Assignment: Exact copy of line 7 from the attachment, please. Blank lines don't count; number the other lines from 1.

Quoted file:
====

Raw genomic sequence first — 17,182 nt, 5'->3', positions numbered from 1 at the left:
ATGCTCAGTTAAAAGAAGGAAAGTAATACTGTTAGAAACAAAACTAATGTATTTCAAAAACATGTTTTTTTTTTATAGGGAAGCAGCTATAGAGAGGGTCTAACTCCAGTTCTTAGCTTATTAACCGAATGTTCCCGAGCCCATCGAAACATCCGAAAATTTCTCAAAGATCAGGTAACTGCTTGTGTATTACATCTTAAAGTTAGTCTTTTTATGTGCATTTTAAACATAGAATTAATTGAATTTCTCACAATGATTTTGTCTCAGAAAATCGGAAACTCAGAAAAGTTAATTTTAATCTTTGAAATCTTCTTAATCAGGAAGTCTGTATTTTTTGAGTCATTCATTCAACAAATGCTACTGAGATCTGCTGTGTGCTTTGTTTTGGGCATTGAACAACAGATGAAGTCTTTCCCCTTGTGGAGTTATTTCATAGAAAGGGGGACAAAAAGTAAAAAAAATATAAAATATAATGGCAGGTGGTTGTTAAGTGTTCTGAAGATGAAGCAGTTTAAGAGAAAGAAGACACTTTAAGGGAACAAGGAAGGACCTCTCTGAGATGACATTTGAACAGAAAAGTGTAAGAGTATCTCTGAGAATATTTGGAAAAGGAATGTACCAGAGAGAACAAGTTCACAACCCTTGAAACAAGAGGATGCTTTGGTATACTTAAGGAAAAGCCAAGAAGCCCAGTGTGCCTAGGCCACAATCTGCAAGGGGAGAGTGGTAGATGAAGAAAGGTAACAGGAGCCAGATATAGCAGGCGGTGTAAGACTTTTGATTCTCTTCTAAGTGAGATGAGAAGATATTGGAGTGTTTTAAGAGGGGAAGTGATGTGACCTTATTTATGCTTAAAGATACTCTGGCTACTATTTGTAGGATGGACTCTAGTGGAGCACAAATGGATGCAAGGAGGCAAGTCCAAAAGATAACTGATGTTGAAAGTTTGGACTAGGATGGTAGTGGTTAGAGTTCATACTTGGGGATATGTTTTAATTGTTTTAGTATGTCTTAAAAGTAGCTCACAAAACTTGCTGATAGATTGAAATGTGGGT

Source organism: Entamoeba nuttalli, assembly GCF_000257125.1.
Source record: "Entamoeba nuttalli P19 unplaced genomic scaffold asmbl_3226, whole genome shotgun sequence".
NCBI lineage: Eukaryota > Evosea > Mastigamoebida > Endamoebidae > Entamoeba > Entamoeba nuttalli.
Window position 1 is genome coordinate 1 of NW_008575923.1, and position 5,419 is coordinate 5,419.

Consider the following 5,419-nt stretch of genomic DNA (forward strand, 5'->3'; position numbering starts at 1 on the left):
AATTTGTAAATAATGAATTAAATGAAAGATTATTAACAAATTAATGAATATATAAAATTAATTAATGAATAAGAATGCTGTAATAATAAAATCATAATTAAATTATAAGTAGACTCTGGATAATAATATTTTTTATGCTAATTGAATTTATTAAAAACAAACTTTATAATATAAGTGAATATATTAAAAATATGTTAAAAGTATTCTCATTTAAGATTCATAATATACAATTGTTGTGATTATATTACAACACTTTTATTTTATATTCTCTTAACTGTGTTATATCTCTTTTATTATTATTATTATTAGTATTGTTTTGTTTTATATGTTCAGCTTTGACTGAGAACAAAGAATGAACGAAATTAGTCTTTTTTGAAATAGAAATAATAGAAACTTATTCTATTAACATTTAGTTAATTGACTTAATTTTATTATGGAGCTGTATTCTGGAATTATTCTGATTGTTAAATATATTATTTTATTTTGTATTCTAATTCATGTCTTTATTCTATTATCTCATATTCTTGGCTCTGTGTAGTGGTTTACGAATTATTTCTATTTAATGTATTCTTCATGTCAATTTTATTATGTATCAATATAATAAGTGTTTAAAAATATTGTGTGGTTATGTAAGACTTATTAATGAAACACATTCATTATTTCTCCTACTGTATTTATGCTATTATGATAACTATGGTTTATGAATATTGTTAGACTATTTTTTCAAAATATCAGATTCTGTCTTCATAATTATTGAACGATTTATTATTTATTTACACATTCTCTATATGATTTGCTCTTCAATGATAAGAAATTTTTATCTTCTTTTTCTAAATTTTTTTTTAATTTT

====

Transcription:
Consider the following 5,419-nt stretch of genomic DNA (forward strand, 5'->3'; position numbering starts at 1 on the left):